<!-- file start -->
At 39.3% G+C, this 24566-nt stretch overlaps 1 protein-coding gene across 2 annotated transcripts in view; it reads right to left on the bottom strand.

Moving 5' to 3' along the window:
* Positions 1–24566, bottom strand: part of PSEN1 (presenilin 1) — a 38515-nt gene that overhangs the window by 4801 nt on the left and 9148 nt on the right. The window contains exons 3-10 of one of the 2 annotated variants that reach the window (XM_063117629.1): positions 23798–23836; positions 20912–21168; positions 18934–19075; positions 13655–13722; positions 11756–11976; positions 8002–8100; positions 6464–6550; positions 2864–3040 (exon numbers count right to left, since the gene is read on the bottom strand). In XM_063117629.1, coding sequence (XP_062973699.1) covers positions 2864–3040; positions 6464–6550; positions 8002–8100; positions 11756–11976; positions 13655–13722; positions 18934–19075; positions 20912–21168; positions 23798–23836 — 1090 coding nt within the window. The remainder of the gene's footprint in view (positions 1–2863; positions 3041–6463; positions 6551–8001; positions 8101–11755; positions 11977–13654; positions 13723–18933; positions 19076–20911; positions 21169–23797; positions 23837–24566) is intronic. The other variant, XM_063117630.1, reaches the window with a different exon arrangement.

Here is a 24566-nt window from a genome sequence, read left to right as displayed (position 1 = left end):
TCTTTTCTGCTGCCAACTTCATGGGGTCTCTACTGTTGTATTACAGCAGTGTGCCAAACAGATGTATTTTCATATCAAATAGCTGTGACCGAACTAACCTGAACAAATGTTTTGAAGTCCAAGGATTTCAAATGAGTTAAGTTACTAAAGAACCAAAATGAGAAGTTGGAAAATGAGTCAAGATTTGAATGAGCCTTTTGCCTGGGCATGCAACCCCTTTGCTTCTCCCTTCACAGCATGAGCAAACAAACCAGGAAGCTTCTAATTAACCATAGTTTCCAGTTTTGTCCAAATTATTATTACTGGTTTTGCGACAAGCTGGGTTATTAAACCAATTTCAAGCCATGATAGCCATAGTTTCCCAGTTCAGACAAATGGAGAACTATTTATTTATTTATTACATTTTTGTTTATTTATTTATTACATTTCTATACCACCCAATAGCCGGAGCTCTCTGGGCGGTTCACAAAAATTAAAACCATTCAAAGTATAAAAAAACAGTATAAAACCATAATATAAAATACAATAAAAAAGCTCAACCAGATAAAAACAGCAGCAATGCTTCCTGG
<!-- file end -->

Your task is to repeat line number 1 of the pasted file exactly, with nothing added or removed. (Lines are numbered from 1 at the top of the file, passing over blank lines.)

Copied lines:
At 39.3% G+C, this 24566-nt stretch overlaps 1 protein-coding gene across 2 annotated transcripts in view; it reads right to left on the bottom strand.